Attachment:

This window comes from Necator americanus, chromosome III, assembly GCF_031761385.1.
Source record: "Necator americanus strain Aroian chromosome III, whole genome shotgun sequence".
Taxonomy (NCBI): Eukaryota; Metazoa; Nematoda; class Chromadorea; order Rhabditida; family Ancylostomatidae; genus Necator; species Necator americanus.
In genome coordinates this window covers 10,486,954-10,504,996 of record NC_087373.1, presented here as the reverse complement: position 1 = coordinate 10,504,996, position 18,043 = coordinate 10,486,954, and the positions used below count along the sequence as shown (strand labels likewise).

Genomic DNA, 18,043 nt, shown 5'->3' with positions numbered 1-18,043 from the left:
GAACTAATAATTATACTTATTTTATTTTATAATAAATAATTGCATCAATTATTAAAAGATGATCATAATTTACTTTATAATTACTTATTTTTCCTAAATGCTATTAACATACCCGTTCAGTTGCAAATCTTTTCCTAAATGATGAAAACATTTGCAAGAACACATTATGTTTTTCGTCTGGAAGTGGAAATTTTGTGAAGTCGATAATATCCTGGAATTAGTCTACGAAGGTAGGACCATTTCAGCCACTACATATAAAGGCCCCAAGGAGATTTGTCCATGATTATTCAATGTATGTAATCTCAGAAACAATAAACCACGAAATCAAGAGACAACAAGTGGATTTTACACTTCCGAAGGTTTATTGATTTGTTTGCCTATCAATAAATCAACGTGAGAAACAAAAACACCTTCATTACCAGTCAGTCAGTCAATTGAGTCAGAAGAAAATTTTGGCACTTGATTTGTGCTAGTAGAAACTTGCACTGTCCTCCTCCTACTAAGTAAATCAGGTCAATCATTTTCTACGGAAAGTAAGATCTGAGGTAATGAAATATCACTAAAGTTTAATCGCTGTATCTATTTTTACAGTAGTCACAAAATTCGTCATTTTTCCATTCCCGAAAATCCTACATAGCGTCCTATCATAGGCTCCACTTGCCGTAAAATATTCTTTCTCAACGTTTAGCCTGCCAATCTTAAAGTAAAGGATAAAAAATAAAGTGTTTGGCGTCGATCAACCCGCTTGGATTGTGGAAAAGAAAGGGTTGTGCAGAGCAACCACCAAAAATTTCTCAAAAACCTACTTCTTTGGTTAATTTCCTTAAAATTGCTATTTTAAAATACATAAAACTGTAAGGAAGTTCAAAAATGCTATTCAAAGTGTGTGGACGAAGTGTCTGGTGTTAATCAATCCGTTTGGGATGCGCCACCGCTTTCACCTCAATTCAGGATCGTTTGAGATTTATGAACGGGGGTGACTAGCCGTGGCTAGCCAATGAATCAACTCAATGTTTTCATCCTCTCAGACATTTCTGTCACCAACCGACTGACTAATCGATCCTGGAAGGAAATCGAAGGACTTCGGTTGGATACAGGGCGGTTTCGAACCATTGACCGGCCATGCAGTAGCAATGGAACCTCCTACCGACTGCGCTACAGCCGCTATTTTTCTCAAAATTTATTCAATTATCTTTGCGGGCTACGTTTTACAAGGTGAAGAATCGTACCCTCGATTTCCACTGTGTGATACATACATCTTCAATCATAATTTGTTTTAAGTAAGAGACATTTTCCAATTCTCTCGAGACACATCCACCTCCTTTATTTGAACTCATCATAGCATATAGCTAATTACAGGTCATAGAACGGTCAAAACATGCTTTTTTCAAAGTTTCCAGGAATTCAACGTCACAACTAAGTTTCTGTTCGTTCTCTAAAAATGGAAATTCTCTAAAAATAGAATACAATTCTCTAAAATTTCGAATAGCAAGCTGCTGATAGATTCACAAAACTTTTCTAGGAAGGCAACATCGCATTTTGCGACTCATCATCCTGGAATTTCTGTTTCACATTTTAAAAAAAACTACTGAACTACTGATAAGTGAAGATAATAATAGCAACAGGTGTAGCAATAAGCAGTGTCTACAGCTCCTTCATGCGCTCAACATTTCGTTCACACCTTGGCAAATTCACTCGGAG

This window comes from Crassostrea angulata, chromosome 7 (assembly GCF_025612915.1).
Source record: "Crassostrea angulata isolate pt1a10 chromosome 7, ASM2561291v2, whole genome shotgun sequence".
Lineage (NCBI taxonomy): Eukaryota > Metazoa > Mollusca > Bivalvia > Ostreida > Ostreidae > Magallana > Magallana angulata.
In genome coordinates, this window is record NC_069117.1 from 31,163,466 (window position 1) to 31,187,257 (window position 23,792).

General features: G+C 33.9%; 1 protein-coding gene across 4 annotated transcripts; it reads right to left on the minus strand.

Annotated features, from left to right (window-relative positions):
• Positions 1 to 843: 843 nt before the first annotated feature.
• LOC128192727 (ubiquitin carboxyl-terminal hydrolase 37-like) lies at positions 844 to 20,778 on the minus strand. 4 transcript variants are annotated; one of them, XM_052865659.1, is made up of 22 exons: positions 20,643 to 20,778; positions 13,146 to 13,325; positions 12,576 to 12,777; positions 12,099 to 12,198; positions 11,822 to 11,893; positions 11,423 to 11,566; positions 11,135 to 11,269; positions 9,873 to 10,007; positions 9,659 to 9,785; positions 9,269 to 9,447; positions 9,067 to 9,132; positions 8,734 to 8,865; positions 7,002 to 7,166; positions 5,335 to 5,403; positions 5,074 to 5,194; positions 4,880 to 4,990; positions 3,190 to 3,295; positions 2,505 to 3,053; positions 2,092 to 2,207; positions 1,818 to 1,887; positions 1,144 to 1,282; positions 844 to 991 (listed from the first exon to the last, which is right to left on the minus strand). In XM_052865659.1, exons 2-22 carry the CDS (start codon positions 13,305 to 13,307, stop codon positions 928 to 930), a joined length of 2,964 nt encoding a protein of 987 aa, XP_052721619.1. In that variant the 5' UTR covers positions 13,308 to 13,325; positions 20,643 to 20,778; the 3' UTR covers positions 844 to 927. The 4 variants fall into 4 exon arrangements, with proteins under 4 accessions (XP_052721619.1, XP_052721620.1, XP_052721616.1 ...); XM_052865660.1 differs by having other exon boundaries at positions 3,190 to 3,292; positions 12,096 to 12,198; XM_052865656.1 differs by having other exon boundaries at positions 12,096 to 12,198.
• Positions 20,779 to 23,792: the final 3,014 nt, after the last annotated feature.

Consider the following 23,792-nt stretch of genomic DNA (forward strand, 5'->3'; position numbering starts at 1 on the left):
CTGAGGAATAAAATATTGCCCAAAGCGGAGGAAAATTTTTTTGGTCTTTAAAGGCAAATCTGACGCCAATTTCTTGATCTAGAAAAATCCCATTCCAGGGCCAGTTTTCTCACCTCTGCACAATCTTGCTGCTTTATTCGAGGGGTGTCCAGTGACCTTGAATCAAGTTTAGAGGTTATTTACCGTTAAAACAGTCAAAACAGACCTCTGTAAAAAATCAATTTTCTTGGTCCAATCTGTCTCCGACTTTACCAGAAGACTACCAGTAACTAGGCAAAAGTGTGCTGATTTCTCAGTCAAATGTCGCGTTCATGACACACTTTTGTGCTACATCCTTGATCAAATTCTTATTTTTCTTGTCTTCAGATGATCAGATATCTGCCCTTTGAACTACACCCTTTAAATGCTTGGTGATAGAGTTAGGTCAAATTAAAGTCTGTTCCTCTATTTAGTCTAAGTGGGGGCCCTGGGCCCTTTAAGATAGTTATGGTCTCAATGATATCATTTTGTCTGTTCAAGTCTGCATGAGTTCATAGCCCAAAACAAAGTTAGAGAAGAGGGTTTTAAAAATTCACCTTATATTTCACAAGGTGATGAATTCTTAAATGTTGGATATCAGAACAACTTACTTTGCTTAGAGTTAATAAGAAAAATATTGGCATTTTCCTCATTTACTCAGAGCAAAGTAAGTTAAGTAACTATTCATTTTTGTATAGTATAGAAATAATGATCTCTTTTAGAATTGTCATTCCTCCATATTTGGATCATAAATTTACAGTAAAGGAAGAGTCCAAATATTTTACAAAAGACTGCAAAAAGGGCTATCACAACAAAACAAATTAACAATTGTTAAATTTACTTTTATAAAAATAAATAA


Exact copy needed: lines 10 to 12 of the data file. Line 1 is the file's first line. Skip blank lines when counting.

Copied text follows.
In genome coordinates, this window is record NC_069117.1 from 31,163,466 (window position 1) to 31,187,257 (window position 23,792).

General features: G+C 33.9%; 1 protein-coding gene across 4 annotated transcripts; it reads right to left on the minus strand.

Annotated features, from left to right (window-relative positions):